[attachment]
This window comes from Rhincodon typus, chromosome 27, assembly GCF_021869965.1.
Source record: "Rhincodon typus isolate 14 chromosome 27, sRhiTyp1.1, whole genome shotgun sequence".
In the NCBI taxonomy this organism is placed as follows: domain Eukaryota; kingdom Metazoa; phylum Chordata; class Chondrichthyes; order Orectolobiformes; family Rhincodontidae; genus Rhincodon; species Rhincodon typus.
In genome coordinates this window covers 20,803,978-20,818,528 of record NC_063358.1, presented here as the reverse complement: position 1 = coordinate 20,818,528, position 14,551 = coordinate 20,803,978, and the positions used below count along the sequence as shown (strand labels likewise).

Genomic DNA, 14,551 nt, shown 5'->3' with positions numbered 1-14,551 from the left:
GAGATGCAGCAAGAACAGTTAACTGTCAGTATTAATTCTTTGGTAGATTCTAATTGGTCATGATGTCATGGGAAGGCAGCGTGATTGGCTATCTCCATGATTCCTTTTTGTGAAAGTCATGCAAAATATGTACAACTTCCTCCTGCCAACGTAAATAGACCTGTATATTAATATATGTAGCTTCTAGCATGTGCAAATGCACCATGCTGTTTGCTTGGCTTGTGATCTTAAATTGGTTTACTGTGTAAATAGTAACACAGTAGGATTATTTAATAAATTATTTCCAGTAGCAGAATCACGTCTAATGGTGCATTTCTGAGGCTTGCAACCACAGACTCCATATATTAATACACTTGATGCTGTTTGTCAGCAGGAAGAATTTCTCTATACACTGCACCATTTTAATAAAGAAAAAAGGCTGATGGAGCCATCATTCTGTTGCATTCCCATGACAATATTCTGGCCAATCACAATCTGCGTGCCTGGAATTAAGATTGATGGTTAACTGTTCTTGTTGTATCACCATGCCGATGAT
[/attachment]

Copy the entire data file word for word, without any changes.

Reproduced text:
This window comes from Rhincodon typus, chromosome 27, assembly GCF_021869965.1.
Source record: "Rhincodon typus isolate 14 chromosome 27, sRhiTyp1.1, whole genome shotgun sequence".
In the NCBI taxonomy this organism is placed as follows: domain Eukaryota; kingdom Metazoa; phylum Chordata; class Chondrichthyes; order Orectolobiformes; family Rhincodontidae; genus Rhincodon; species Rhincodon typus.
In genome coordinates this window covers 20,803,978-20,818,528 of record NC_063358.1, presented here as the reverse complement: position 1 = coordinate 20,818,528, position 14,551 = coordinate 20,803,978, and the positions used below count along the sequence as shown (strand labels likewise).

Genomic DNA, 14,551 nt, shown 5'->3' with positions numbered 1-14,551 from the left:
GAGATGCAGCAAGAACAGTTAACTGTCAGTATTAATTCTTTGGTAGATTCTAATTGGTCATGATGTCATGGGAAGGCAGCGTGATTGGCTATCTCCATGATTCCTTTTTGTGAAAGTCATGCAAAATATGTACAACTTCCTCCTGCCAACGTAAATAGACCTGTATATTAATATATGTAGCTTCTAGCATGTGCAAATGCACCATGCTGTTTGCTTGGCTTGTGATCTTAAATTGGTTTACTGTGTAAATAGTAACACAGTAGGATTATTTAATAAATTATTTCCAGTAGCAGAATCACGTCTAATGGTGCATTTCTGAGGCTTGCAACCACAGACTCCATATATTAATACACTTGATGCTGTTTGTCAGCAGGAAGAATTTCTCTATACACTGCACCATTTTAATAAAGAAAAAAGGCTGATGGAGCCATCATTCTGTTGCATTCCCATGACAATATTCTGGCCAATCACAATCTGCGTGCCTGGAATTAAGATTGATGGTTAACTGTTCTTGTTGTATCACCATGCCGATGAT